Marketplace: Payout Aimed to Curb Radio Payola
MADELEINE BRAND, host:
From NPR News, this is DAY TO DAY.
Click over to commercial radio and sometimes it seems like the same two songs are playing over and over again. I'm talking to you, "Hollaback Girl," and you, "Sexy Back." Well, now there may be some diversity in sight. Four big radio companies have reportedly agreed to offer more than 4,000 hours of free airtime for independent record labels and local artists who rarely get played on commercial radio.
Joining us is John Dimsdale from MARKETPLACE. Hi, John. And why are the radio stations doing this?
JOHN DIMSDALE: Well, they're not admitting any wrongdoing, but we can interpret a little here and say that they're essentially trying to avoid a heavy government crackdown on payola. Now payola is a term for money and gifts that record companies give radio stations to play their records. It used to be really prevalent and above board even, but was banned in the 1950s supposedly.
But government regulators say it never really went away, and now the pay-offs are hidden through middlemen who are so-called independent record promoters who give radio stations prizes that are meant for listeners. They can be cash or concert tickets or exclusive meetings with band members that really end up going to station employees. These more complicated transactions make it more difficult for the government to follow.
But the Federal Communications Commission is still trying to keep a lid on payola, which is probably why, in addition to the free airtime, these networks are reportedly agreeing to pay the government $12 million.
BRAND: So this free airtime, that sounds like exciting days for independent musicians. How would it work?
DIMSDALE: Well, the details are still sketchy. This is coming out from anonymous sources at the FCC, which has been in talks with the big radio networks. A group of independent record labels under the auspices of the American Association of Independent Music will supposedly choose which new artists will get access to the free airtime.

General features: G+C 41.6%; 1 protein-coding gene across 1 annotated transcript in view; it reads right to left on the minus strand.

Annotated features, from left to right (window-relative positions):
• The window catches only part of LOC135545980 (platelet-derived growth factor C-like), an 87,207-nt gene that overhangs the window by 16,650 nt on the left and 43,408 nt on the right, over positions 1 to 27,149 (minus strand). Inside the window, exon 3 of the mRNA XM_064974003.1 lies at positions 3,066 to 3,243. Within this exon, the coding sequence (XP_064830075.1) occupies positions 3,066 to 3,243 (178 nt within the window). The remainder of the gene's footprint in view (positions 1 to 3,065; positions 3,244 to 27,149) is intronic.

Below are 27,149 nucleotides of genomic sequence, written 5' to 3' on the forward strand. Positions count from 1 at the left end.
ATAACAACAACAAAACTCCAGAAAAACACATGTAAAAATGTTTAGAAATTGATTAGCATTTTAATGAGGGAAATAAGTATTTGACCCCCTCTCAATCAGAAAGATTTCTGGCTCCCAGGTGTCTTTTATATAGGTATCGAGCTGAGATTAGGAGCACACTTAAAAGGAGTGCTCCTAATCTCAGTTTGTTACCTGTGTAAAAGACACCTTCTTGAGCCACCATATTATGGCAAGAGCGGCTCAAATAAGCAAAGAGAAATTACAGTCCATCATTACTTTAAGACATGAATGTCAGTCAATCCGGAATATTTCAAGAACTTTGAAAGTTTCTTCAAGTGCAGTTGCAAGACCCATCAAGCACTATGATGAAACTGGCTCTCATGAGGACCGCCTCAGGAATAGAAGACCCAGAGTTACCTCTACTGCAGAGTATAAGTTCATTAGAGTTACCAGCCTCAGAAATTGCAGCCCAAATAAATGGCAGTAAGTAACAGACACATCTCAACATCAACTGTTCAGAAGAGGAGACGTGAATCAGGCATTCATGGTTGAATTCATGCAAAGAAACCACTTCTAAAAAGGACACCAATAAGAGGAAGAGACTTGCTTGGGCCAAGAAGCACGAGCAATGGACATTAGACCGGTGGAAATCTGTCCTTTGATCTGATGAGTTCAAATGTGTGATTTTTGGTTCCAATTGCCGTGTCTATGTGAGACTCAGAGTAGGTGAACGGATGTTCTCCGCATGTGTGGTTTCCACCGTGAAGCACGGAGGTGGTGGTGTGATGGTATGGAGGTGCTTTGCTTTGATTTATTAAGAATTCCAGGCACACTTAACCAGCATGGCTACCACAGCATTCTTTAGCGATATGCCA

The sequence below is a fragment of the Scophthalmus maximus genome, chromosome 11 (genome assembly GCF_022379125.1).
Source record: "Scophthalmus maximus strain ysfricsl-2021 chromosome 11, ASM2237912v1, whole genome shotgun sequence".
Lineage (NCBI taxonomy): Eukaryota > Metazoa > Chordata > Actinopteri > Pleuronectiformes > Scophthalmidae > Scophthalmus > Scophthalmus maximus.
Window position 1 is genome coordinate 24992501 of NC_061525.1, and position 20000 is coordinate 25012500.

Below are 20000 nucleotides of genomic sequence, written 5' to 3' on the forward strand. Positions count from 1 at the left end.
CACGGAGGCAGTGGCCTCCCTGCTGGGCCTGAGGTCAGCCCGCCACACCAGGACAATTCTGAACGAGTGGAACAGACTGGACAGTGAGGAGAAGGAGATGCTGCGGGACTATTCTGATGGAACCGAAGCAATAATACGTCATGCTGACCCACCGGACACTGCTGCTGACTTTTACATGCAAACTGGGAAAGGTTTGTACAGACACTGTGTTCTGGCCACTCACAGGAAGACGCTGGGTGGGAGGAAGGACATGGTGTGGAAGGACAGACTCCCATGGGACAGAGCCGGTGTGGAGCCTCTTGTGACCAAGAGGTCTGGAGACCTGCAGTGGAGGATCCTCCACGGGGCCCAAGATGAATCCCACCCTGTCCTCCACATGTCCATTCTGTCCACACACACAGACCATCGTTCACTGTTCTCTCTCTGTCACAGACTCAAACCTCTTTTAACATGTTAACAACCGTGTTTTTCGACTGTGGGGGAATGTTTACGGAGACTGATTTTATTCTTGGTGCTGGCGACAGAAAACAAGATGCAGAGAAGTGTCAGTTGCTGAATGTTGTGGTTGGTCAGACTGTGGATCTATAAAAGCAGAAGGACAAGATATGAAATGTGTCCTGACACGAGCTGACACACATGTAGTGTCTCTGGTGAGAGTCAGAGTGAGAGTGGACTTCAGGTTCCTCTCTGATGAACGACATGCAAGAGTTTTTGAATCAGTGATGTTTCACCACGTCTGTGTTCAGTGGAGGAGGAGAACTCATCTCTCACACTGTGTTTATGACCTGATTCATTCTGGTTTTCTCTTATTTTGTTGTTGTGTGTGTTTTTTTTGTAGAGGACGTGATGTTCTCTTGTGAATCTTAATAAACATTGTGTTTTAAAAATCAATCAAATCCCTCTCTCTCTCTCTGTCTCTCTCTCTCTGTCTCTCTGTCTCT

Government regulators want assurances that, you know, the big four dominant music producers like Sony and Warner and Universal won't have any say in this free airtime.
If a consent decree is reached with the government, the radio stations will also agree to closer scrutiny of their dealings with record companies in the future.
BRAND: And John, I understand this tenet of agreement comes just as big media companies are trying to head off some government efforts to limit their size, right?
DIMSDALE: Yeah, that's right. The FCC's in the middle of a series of public hearings this year. And after they collect all the public comment, the commission is going to decide how many TV, radio stations, cable networks, newspapers a single company can own in a given area of the country.
Consumer groups complain that media companies are getting too big and have too much control over the news and information and music we all hear. And these critics point to radio as an example of what can happen when too few companies own too many media outlets.
Big radio networks own a big chunk of all the commercial radio stations, and critics say they're all beginning to sound alike. So by agreeing to a little free access, these big companies are hoping to head off a government break-up of their size and clout.
BRAND: Thank you, John. That's John Dimsdale of Public Radio's daily business show, MARKETPLACE. It's produced by American Public Media, which sounds nothing like National Public Radio.
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